US, Cuban leaders exchange pleasantries

16:40, Dec 10 2013
Nelson Mandela's death
STREET SYMPATHY: Mourners react with song and dance on the street in Soweto where Mandela once lived.
Nelson Mandela's death
CANDLE LIGHT: South Africans have been laying tributes to Mandela since his death this month.
Desmond Tutu
MEMORIAL SERVICE: Former Archbishop of Cape Town and veteran anti-apartheid campaigner Desmond Tutu held a mass at Cape Town's Anglican St George's Cathedral for Mandela.
Nelson Mandela's death
BIG BANNER: In France, a huge banner featuring Mandela's face was hung from the foreign affairs ministry.
Nelson Mandela's death
PARLIAMENT SQUARE: In London, in the shadow of Big Ben, floral tributes were laid at the base of Mandela's statue.
Nelson Mandela's death
YOUNG TRIBUTES: A prayer ceremony was held at a school in the western Indian city of Ahmedabad.
Nelson Mandela memorial
CELEBRATION OF A LIFE: People start singing as they arrive for a mass memorial for Nelson Mandela at First National Bank Stadium in Johannesburg.
Nelson Mandela memorial
CELEBRATION OF A LIFE: The 95,000-seat stadium will host the main ceremony.
Nelson Mandela memorial
CELEBRATION OF A LIFE: People start singing as they arrive for a mass memorial for Nelson Mandela at First National Bank Stadium in Johannesburg.
Nelson Mandela memorial
CELEBRATION OF A LIFE: US President Barack Obama and first lady Michelle Obama are escorted off the tarmac as they arrive in South Africa to attend a memorial service for Nelson Mandela.
Nelson Mandela memorial service
LIFE CELEBRATION: A woman in the crowd takes a moment for contemplation.
Nelson Mandela memorial service
LIFE CELEBRATION: Crowds have filled a stadium in Johannesburg to farewell former South African leader Nelson Mandela, who died last week at the age of 95.
Nelson Mandela memorial service
LIFE CELEBRATION: British Prime Minister David Cameron was among world leaders to attend.
Nelson Mandela memorial service
LIFE CELEBRATION: Young and old came to pay their respects.
Nelson Mandela memorial service
LIFE CELEBRATION: Unusual adornments were worn by some.
Nelson Mandela's death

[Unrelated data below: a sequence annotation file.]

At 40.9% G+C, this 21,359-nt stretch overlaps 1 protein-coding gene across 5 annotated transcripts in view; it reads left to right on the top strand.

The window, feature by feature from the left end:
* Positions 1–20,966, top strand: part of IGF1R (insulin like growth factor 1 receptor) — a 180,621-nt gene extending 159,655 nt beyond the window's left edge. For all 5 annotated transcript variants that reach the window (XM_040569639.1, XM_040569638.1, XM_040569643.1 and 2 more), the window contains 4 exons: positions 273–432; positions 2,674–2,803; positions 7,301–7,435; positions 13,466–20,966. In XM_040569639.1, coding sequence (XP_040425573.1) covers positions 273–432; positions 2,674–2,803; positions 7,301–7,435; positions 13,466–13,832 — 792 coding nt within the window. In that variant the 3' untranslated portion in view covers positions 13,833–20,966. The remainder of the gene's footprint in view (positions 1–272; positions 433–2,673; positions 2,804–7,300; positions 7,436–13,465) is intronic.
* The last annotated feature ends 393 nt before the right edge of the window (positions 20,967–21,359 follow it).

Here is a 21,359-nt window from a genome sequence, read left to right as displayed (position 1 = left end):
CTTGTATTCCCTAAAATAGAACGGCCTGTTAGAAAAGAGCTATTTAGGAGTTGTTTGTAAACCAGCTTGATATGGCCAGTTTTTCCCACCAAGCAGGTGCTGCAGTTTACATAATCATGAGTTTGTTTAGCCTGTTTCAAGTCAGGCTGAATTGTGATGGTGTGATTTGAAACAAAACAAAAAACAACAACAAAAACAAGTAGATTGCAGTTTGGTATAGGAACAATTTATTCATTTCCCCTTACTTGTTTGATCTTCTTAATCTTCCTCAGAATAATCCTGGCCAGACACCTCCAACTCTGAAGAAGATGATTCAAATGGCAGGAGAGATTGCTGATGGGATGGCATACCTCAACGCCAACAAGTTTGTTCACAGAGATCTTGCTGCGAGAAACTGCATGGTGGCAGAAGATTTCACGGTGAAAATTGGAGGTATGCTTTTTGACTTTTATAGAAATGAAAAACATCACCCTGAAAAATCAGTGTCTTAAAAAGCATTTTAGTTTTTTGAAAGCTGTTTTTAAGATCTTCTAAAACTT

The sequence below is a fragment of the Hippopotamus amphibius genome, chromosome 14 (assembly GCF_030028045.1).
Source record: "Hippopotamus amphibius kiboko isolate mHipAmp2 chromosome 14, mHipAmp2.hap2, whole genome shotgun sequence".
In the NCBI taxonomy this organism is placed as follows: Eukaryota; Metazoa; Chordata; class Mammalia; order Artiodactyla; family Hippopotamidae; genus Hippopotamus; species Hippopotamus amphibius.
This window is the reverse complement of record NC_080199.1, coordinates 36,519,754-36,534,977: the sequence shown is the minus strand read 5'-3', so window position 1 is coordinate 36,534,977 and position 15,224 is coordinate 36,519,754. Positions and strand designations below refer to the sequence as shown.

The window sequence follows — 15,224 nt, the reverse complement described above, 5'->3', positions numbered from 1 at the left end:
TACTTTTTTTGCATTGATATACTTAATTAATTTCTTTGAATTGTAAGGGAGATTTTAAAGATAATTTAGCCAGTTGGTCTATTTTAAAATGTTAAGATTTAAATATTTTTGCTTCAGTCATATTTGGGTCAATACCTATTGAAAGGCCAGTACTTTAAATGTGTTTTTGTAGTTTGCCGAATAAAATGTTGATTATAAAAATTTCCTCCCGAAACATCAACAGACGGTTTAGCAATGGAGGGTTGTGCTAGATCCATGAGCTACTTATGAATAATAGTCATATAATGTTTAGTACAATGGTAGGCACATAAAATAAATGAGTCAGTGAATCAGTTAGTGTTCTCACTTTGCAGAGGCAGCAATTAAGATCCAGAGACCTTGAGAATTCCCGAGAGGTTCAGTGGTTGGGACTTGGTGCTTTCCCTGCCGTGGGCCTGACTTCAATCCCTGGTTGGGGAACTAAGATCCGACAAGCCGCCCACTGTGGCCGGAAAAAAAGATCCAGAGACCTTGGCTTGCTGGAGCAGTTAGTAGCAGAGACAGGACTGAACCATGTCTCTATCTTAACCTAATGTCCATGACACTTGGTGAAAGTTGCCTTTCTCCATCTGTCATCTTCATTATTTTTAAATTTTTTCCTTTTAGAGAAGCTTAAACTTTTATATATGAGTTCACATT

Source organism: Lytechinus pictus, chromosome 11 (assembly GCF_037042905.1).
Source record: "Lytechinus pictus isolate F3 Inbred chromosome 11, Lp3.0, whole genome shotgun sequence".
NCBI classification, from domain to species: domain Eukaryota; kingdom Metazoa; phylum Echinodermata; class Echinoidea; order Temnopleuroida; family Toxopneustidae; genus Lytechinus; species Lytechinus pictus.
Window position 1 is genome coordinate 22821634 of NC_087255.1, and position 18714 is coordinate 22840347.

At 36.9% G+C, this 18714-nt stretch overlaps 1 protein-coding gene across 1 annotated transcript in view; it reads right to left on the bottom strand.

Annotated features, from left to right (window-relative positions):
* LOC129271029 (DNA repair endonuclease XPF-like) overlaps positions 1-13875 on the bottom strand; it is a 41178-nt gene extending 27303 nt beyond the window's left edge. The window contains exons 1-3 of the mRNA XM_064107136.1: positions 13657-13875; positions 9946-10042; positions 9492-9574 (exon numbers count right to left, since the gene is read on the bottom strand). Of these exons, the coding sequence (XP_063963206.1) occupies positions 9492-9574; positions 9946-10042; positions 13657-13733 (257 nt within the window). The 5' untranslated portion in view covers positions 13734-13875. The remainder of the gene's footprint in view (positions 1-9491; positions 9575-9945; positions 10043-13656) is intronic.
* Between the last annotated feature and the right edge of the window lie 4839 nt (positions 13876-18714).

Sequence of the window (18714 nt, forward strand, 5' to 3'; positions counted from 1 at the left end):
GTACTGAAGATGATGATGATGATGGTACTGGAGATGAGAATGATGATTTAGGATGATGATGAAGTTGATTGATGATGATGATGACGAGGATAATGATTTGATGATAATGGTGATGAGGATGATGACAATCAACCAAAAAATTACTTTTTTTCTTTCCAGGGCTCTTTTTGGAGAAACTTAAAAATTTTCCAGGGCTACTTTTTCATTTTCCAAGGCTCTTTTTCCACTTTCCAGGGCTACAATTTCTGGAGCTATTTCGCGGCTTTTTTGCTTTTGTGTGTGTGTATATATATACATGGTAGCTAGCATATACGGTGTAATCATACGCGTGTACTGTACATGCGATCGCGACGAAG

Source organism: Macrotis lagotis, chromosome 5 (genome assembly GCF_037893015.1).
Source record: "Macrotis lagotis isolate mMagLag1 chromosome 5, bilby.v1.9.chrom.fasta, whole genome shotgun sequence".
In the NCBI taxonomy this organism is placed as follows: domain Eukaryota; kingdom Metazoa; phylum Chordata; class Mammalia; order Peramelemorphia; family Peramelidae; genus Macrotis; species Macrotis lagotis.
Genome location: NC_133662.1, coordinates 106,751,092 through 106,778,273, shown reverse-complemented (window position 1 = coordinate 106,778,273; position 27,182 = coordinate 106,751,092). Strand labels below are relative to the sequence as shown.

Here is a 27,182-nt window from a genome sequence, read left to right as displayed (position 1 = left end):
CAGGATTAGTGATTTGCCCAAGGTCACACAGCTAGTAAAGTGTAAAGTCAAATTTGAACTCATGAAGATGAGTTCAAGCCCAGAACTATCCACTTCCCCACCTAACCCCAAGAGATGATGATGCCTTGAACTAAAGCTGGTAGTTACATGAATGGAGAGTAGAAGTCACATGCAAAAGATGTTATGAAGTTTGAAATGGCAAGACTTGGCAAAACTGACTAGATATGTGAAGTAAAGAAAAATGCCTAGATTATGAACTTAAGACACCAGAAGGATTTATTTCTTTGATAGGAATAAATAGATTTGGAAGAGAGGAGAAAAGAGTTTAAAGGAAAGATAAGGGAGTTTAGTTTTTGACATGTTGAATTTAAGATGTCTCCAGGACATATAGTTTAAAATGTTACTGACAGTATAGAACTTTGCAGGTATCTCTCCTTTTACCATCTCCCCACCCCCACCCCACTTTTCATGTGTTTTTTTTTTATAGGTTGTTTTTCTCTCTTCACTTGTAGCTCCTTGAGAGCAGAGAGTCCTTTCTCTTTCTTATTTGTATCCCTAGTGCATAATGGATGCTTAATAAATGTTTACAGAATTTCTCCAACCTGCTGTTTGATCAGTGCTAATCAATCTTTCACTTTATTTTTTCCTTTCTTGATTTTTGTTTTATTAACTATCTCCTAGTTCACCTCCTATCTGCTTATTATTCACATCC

FORMER LEADER: Ex-South African president FW de Klerk takes his seat in the stadium.
Nelson Mandela's death
EX-WIFE: Winnie Mandela, ex-wife of Mandela, is seen in this still image from the South Africa Broadcasting Corporation.
Nelson Mandela's death
MEMORIAL PRESENCE: Graca Machel, Mandela's widow, was present at the stadium.
Nelson Mandela's death
CURRENT LEADER: South African President Jacob Zuma waves as he arrives at the stadium. He was later booed by the crowd.
Nelson Mandela
A mourner pumps his fist during the Nelson Mandela memorial in Soweto.
Nelson Mandela
Mourners cover up with umbrellas as US President Barack Obama delivers his eulogy.
Jacob Zuma
Under-fire South African President Jacob Zuma was booed and jeered before his speech.
Barack Obama
An image of Nelson Mandela shows on the big screen as US President Barack Obama speaks.
Mourners at Mandela memorial
Attendees sing and dance at Nelson Mandela's memorial.
Barack Obama
US President Barack Obama delivers his eulogy.
Barack Obama
US President Barack Obama greets Nelson Mandela's widow Graca Machel.
Nelson Mandela memorial
The crowds gather at Soccer City stadium for Nelson Mandela's memorial.
Nelson Mandela memorial
J. Nico Scholten, from Amsterdam, holds up a photo of his meeting with Nelson Mandela.
Nelson Mandela memorial
A child draped in a South African flag at Soccer City stadium for Nelson Mandela's memorial.
Mourners at Mandela memorial
Elizabeth Alexander was on holiday from Sydney when Mandela died. She walked in the rain to get to the stadium.